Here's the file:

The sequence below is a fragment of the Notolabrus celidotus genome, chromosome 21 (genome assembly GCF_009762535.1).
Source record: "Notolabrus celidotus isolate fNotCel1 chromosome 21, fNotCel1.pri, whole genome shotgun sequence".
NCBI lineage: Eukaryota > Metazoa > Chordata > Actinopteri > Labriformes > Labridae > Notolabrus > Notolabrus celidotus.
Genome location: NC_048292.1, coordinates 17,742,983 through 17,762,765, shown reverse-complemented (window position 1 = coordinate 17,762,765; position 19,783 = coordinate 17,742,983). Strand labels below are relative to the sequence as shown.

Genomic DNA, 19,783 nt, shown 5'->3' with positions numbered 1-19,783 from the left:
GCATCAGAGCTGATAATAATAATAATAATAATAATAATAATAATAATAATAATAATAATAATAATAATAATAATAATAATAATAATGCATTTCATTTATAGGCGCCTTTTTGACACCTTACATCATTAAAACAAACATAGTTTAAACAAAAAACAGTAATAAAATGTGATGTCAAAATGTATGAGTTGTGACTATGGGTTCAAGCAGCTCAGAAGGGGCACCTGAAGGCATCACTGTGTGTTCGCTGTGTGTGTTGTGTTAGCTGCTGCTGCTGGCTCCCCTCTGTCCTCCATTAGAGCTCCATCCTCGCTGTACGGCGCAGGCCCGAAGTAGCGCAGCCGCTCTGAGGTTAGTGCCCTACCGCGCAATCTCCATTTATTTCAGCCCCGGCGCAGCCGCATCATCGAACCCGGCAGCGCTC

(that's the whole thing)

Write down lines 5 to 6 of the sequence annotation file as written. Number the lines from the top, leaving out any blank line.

Genomic DNA, 19,783 nt, shown 5'->3' with positions numbered 1-19,783 from the left:
GCATCAGAGCTGATAATAATAATAATAATAATAATAATAATAATAATAATAATAATAATAATAATAATAATAATAATAATAATAATGCATTTCATTTATAGGCGCCTTTTTGACACCTTACATCATTAAAACAAACATAGTTTAAACAAAAAACAGTAATAAAATGTGATGTCAAAATGTATGAGTTGTGACTATGGGTTCAAGCAGCTCAGAAGGGGCACCTGAAGGCATCACTGTGTGTTCGCTGTGTGTGTTGTGTTAGCTGCTGCTGCTGGCTCCCCTCTGTCCTCCATTAGAGCTCCATCCTCGCTGTACGGCGCAGGCCCGAAGTAGCGCAGCCGCTCTGAGGTTAGTGCCCTACCGCGCAATCTCCATTTATTTCAGCCCCGGCGCAGCCGCATCATCGAACCCGGCAGCGCTC